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I'm having a basic problem with casting inherited types to a base class. I know that this is not normally possible, ie, you can cast a derived class to its base class but the opposite is not true. Here's an example snippet that I am struggling with:

Let's say I have defined an abstract class to represent a computer PCI card:

public abstract class PciDevice
{
   public abstract int GetDeviceId();
   public abstract String GetVendorName();
}

and now I create 3 types of inherited classes (devices):

public class GraphicsCard : PciDevice
{
   public override int GetDeviceId() { return 1666; }
   public override String GetVendorName() { return "CoolCorp"; }

   int trianglesPerSecond;
   ChipsetTypeEnum chipsetType;
}

public class AudioCard : PciDevice
{
   public override int GetDeviceId() { return 1999; }
   public override String GetVendorName() { return "ShinyCorp"; }

   int numChannels;
   int samplingRate;
}

public class Modem : PciDevice
{
   public override int GetDeviceId() { return 1234; }
   public override String GetVendorName() { return "BoringCorp"; }

   public int baudRate;
   bool faxEnabled;
}

Now, I define a "slot" inside the computer:

public class PciCardSlot
{
   private int slotId;
   private int clockFreq;
   private PciDevice cardInSlot;

   public PciDevice getCard() { return cardInSlot; }

   public void setCard(PciDevice card) { cardInSlot = card; }
}

and I have an array of Slots to represent all slots in the computer:

PciCardSlot [] pciSlotsInComputer = new PciCardSlot[6];

then, I define a function to retrieve a PciDevice object, given a slot id:

public PciDevice getInsertedCard(int slotId)
{
   return pciSlotsInComputer[slotId].getCard();
}

so far so good. Now, somewhere in the code, I instantiate AudioCard, GraphicsCard and Modem objects and assign them to slots.

AudioCard a = new AudioCard();
Modem b = new Modem();
GraphicsCard c = new GraphicsCard();
PciCardSlot s0 = new PciCardSlot(); s0.setCard(a);
PciCardSlot s1 = new PciCardSlot(); s1.setCard(b);
PciCardSlot s2 = new PciCardSlot(); s2.setCard(c);
pciSlotsInComputer[0] = s0; pciSlotsInComputer[1] = s1; pciSlotsInComputer[2] = s2;

Then, I have a function that looks like follows, which is intended to operate on Modem object:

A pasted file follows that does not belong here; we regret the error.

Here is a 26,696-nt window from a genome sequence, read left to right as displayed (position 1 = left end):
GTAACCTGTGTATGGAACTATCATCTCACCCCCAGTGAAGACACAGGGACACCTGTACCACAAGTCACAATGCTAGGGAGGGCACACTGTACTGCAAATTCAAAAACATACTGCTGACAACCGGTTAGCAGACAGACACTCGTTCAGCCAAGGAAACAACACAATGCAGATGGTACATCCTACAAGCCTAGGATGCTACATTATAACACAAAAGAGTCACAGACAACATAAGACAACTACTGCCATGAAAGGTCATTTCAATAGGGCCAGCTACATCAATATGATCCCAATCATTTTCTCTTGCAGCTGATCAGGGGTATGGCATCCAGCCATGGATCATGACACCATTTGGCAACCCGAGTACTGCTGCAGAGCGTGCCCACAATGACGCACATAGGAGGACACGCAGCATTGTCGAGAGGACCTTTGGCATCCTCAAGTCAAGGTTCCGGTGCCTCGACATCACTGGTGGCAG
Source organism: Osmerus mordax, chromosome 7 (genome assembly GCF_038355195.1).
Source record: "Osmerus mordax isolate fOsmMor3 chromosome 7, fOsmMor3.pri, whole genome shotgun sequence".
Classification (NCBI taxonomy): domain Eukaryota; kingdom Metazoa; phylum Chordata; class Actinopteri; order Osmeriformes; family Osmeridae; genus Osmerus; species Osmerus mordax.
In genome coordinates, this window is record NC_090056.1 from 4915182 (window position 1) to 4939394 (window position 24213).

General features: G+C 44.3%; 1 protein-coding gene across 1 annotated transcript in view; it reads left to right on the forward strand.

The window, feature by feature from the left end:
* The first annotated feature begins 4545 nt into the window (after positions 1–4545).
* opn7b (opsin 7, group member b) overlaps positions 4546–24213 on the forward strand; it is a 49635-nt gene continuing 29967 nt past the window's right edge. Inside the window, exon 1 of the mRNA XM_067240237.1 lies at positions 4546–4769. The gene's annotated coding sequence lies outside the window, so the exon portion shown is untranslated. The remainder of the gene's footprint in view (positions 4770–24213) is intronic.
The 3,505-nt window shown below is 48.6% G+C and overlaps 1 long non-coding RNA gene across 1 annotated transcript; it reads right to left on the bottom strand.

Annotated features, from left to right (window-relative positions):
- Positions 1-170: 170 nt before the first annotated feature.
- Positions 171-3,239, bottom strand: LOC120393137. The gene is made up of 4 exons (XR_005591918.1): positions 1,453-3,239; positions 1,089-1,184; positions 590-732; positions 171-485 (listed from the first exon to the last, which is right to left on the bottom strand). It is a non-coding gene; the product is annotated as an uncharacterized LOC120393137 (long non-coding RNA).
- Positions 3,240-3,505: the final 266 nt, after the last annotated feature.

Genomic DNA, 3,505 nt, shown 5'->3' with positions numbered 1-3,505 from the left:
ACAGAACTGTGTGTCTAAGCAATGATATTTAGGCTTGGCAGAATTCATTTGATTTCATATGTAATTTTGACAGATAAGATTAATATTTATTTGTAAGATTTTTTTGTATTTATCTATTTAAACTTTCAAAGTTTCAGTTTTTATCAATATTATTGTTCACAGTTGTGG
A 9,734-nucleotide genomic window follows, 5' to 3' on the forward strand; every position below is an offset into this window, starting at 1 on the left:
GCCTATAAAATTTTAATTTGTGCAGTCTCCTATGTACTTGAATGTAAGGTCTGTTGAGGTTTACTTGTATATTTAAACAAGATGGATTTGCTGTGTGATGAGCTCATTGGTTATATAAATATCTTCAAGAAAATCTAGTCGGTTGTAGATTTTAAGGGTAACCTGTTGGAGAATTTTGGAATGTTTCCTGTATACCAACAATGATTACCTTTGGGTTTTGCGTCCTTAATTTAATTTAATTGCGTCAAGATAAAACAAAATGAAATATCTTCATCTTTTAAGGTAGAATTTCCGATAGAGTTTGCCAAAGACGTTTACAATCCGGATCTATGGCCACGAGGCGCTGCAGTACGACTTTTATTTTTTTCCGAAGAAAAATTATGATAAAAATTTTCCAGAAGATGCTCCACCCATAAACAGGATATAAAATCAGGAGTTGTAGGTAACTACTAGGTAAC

public setBaudRateForModem(int slotId, int rate)
{
   ((Modem)getInsertedCard(slotId)).baudRate = rate; // Can not cast!!!
}
...
// I know that slot 1 contains a modem, so I do:
setBaudRateForModem(1, 9600);

The casting above does not work since I'm trying to cast from a PciDevice object to a Modem object, which is derived from PciDevice.

I've been reading about this and almost everywhere I look, people seem to think that if you need to cast a base class to a member class, you have a bad design. Is my class hierarchy badly designed? Any suggestions? Thanks for reading.

share|improve this question
    
What does Can not cast!!! actually mean? Providing you've shown most of your code, the inheritance hierarchy seams reasonable and most likely the problem is you are casting something that's not a Modem to a Modem. Did you debug your code? –  Ondrej Tucny Apr 8 '11 at 13:32
    
This looks ok. Do you get a compile time error or runtime? If it's a runtime error then the type you're trying to cast probably isn't a "Modem". –  Lee Gunn Apr 8 '11 at 13:36

7 Answers 7

up vote 7 down vote accepted

Well, I dont't think there is an intrinsic problem with treating the PciDevices polymorphically. There are lots of instances built into the framework where is necessary to cast an object back to a "context known" type.

However, the BaudRate is a Modem only Property so its definition and logic should reside in that class. There shouldn't be a higher level function with that specific purpose.

In general, your get functions should be get definitions on properties on the owning objects.

In essence you need to know where the Modem(s) are before you try to access the BaudRate.

If for instance, you wanted to update all Modem's BaudRates and the Modem class was well encapsulated you should be able to do something like

void UpdateModemBaudRates(int baudRate)
{
    foreach(PciCardSlot slot in pciSlotsInComputer)
    {
        Modem modem = slot.CardInSlot as Modem;
        if(modem != null)
        {
            modem.BaudRate = baudRate
        }
    }
}

If that is hard to follow, look up the as and is keywords.

Of course, Linq has a more contemporary way of doing this, here is one inspired by Chris's comment.

void UpdateModemBaudRates(int baudRate)
{
    pciSlotsInComputer.Select(s => s.CardInSlot).OfType<Modem>().AsParallel().ForAll<Modem>(modem => modem.BaudRate=baudRate);